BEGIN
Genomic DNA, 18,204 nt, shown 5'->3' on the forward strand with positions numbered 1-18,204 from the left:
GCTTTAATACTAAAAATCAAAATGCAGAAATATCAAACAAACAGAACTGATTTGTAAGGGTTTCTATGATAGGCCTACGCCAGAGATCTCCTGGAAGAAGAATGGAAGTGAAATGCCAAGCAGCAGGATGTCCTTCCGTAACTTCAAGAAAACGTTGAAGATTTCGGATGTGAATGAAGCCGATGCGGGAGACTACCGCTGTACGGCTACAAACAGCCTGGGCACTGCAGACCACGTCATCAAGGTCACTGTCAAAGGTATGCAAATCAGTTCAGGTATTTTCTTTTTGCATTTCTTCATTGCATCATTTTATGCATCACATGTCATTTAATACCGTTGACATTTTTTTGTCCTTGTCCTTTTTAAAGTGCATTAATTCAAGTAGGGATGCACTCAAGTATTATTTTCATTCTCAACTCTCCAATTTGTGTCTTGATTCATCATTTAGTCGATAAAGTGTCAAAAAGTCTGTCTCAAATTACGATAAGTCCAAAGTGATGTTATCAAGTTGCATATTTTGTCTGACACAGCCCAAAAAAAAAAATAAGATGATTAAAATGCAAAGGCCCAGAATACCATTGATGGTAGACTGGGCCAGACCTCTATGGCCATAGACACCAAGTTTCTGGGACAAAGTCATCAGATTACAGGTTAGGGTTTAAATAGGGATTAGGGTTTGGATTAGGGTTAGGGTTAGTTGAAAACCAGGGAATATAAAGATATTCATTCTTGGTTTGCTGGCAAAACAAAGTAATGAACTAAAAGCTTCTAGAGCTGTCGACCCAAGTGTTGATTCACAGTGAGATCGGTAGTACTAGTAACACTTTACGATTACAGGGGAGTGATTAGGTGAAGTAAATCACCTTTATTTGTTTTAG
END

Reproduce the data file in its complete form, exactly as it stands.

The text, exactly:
Genomic DNA, 18,204 nt, shown 5'->3' on the forward strand with positions numbered 1-18,204 from the left:
GCTTTAATACTAAAAATCAAAATGCAGAAATATCAAACAAACAGAACTGATTTGTAAGGGTTTCTATGATAGGCCTACGCCAGAGATCTCCTGGAAGAAGAATGGAAGTGAAATGCCAAGCAGCAGGATGTCCTTCCGTAACTTCAAGAAAACGTTGAAGATTTCGGATGTGAATGAAGCCGATGCGGGAGACTACCGCTGTACGGCTACAAACAGCCTGGGCACTGCAGACCACGTCATCAAGGTCACTGTCAAAGGTATGCAAATCAGTTCAGGTATTTTCTTTTTGCATTTCTTCATTGCATCATTTTATGCATCACATGTCATTTAATACCGTTGACATTTTTTTGTCCTTGTCCTTTTTAAAGTGCATTAATTCAAGTAGGGATGCACTCAAGTATTATTTTCATTCTCAACTCTCCAATTTGTGTCTTGATTCATCATTTAGTCGATAAAGTGTCAAAAAGTCTGTCTCAAATTACGATAAGTCCAAAGTGATGTTATCAAGTTGCATATTTTGTCTGACACAGCCCAAAAAAAAAAATAAGATGATTAAAATGCAAAGGCCCAGAATACCATTGATGGTAGACTGGGCCAGACCTCTATGGCCATAGACACCAAGTTTCTGGGACAAAGTCATCAGATTACAGGTTAGGGTTTAAATAGGGATTAGGGTTTGGATTAGGGTTAGGGTTAGTTGAAAACCAGGGAATATAAAGATATTCATTCTTGGTTTGCTGGCAAAACAAAGTAATGAACTAAAAGCTTCTAGAGCTGTCGACCCAAGTGTTGATTCACAGTGAGATCGGTAGTACTAGTAACACTTTACGATTACAGGGGAGTGATTAGGTGAAGTAAATCACCTTTATTTGTTTTAG